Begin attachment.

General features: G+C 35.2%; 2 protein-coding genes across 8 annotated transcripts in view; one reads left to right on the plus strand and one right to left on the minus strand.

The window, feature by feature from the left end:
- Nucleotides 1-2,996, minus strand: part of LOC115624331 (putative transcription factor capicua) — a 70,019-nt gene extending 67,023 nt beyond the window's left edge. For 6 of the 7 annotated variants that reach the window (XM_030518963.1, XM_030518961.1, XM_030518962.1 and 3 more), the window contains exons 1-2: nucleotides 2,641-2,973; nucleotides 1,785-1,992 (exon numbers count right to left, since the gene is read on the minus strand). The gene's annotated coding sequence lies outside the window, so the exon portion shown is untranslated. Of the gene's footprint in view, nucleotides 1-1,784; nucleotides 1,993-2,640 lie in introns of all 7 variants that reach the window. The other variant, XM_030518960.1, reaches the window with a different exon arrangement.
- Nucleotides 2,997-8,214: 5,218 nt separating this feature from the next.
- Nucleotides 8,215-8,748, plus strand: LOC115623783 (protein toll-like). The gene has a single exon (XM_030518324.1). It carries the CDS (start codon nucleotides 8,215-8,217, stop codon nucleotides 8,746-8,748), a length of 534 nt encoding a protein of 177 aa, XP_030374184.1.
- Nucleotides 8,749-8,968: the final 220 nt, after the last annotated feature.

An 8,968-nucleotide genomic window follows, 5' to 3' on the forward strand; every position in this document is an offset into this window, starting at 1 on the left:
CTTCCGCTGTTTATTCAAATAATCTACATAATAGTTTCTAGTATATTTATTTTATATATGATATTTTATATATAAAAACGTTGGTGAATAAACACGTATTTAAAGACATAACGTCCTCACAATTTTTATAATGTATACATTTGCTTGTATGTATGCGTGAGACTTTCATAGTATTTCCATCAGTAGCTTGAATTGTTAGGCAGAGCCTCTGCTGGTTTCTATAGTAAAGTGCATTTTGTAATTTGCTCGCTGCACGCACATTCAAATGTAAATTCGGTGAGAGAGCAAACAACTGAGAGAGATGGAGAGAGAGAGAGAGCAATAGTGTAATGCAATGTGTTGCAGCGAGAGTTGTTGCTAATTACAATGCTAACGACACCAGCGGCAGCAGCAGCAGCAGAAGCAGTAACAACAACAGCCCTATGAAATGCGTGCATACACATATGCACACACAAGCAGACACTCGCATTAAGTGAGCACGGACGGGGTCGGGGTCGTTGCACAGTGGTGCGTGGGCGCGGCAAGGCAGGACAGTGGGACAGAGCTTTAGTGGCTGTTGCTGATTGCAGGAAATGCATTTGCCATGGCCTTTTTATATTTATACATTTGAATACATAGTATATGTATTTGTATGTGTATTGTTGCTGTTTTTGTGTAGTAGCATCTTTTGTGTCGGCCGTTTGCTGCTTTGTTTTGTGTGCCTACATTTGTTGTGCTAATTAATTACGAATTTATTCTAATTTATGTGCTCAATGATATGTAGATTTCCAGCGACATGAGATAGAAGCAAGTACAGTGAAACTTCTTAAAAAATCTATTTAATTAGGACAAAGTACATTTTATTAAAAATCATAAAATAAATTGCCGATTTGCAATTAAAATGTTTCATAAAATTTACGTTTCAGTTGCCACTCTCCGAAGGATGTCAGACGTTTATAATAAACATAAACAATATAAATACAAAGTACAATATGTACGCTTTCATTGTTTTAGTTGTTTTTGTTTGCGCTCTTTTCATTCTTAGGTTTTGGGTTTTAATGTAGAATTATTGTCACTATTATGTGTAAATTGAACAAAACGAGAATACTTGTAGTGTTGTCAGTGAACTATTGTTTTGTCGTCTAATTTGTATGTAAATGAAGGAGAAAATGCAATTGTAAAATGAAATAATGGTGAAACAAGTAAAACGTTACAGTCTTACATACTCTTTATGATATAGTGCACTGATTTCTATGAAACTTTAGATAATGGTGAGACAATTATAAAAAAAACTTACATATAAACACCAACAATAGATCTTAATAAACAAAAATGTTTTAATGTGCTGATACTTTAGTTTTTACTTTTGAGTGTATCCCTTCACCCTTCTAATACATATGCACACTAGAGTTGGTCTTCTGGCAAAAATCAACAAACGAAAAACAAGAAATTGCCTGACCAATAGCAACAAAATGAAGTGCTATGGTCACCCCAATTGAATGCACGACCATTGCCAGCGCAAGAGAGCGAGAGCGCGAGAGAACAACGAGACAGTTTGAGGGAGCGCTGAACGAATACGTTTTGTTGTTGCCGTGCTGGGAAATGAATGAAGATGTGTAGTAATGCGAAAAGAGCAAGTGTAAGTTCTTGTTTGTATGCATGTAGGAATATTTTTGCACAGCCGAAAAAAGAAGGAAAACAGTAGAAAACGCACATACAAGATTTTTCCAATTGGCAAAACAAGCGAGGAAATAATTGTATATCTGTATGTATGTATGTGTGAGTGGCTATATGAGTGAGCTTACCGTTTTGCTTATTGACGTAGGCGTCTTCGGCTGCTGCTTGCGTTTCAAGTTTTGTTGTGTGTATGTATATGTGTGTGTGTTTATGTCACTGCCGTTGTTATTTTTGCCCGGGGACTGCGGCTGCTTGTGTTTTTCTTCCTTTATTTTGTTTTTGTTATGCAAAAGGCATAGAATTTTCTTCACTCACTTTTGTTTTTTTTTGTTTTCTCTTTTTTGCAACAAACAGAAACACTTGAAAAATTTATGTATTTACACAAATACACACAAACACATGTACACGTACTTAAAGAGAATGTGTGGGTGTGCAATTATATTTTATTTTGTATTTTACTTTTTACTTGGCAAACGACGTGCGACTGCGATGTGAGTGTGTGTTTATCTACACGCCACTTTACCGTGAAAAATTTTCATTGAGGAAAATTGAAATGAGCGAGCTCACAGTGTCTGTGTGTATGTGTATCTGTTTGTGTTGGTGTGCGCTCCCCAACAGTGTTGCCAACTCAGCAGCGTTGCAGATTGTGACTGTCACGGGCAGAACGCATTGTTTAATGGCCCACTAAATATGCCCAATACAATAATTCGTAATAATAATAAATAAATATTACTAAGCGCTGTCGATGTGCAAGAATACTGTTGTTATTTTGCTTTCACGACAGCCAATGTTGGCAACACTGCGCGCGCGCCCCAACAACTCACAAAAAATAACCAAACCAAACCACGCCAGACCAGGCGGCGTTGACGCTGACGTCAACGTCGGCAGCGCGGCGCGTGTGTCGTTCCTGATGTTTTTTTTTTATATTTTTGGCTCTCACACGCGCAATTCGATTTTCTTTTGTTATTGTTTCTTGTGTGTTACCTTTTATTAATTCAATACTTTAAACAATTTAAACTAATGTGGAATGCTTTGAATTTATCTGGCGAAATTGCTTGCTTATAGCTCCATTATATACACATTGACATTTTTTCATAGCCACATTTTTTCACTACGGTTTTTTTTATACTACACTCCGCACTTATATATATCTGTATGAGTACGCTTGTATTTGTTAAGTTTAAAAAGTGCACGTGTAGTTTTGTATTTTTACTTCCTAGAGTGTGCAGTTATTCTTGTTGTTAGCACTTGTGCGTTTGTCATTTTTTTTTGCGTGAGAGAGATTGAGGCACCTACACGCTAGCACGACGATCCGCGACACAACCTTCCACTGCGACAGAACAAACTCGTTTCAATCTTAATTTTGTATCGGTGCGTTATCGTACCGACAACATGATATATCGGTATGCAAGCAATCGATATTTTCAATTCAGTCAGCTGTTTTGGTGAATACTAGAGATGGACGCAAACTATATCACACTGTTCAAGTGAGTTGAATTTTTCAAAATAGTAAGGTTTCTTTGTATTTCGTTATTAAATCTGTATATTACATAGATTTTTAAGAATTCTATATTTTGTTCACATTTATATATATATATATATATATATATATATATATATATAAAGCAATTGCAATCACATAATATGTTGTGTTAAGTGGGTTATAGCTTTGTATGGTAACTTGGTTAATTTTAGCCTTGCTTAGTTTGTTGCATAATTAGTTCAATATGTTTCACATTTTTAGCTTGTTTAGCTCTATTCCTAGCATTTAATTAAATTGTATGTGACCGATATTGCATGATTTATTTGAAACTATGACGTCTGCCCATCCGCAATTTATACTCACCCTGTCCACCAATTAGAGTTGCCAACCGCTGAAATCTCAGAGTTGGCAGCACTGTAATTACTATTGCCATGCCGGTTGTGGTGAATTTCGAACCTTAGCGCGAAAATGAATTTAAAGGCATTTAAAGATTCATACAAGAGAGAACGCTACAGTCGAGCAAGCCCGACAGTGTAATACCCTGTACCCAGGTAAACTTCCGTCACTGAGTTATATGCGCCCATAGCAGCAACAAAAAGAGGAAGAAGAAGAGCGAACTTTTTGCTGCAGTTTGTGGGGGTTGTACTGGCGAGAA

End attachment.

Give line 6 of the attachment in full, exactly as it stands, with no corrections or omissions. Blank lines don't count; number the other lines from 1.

- Nucleotides 8,749-8,968: the final 220 nt, after the last annotated feature.